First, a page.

Many young men fall asleep at night holding their basketball tight, with night visions of hearing the commissioner of the NBA say those fateful words...
"With the first pick in the NBA Draft, the (insert team here) select...."
Every boy that has ever dribbled a basketball dreams of being the next Michael Jordan or LeBron James. Even if they don't hear their name called, just to step foot on the NBA hardwood would be the culmination of a lifetime goal.
Cleveland Melvin has that dream. Just last June, he tweeted his congratulations to NBA draftees Shane Larkin and CJ McCollum, while also expressing his hope to follow in their footsteps this summer in New York City. Melvin has a good game, and along with Brandon Young, is the focal point of a DePaul team with two early Big East victories this season.
That being said, many believe he's been a guy with great stats on a bad team the past four years. He's a good player, but does he compare to guys putting up numbers on better teams?
DraftExpress.com currently has Melvin ranked 77th among seniors in the NCAA, a year after he was ranked the 73rd best junior in his class. Not only would he not be among the top 60 seniors eligible for the NBA Draft, he likely wouldn't crack the top 100 prospects with all of the underclassmen planned to declare for this June's draft, per ESPN draft expert Chad Ford's top 100 list.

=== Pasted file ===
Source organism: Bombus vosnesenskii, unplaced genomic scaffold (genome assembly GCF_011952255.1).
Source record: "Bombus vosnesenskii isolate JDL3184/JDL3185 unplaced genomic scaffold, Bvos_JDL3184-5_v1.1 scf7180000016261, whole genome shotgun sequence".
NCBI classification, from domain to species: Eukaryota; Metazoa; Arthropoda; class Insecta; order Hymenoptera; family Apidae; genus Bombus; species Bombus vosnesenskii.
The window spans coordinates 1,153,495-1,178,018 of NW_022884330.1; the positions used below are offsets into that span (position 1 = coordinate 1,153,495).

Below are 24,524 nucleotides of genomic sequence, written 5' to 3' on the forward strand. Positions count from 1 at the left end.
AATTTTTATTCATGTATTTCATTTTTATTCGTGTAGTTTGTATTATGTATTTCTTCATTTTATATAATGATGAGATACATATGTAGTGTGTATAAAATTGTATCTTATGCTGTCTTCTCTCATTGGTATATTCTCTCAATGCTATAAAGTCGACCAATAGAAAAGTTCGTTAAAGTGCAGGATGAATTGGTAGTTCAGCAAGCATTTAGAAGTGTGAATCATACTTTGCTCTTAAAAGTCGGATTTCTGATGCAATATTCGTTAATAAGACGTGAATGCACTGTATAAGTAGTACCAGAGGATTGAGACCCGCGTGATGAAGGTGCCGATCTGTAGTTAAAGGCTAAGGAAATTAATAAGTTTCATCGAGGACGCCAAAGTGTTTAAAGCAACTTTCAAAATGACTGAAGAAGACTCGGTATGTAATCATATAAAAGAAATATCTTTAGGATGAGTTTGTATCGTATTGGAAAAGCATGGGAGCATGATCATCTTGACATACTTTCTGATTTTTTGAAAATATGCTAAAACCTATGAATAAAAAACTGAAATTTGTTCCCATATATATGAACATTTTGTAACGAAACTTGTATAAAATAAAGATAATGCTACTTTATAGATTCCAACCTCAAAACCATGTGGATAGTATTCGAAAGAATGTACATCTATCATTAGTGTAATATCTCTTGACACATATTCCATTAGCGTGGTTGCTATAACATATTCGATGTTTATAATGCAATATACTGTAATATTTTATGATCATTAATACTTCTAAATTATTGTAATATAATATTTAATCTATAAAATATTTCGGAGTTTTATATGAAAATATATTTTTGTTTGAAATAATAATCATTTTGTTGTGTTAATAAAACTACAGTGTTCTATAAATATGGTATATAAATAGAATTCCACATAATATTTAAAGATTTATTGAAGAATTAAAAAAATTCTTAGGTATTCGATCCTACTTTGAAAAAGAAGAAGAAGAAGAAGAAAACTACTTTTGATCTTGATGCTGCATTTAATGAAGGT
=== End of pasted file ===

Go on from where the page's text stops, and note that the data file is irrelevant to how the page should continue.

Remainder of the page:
Since being named the Big East Rookie of the Year back in 2011, Melvin hasn't done much to drastically improve his game. His numbers are better, but his game isn't complete. He's really good finishing at the basket, and his defense is good, but he's not as effective from outside 17 feet as other higher-ranked prospects are. Melvin is also an undersized power forward, a 6-foot-8 guy who hasn't played enough at the 3 to establish himself as a stretch forward. He's needed around the rim. He isn't going to play around the wing and hit the corner J.
Melvin has had a great individual career with the Blue Demons, and will go down as one of the top leading scorers in DePaul history. However, his career after leaving Lincoln Park remains to be seen. Will draft experts look at his production and move up up the boards, or will his size, game and program drop him into undrafted free agent territory.
There are other routes Melvin go take on his path to the NBA. Should he go undrafted, he can always use the NBA Summer League as an opportunity to make a statement to the 30 teams that passed him up. He can go overseas, but that usually is an abyss for many college basketball stars.
Should Melvin improve his game within the next two months, lead DePaul to a few more Big East wins, and have a strong showing at the combine, he could fight his way into late 2nd-round consideration in this summer's draft. If not, it's unlikely his dream of playing in the NBA will be realized as soon as he would hope.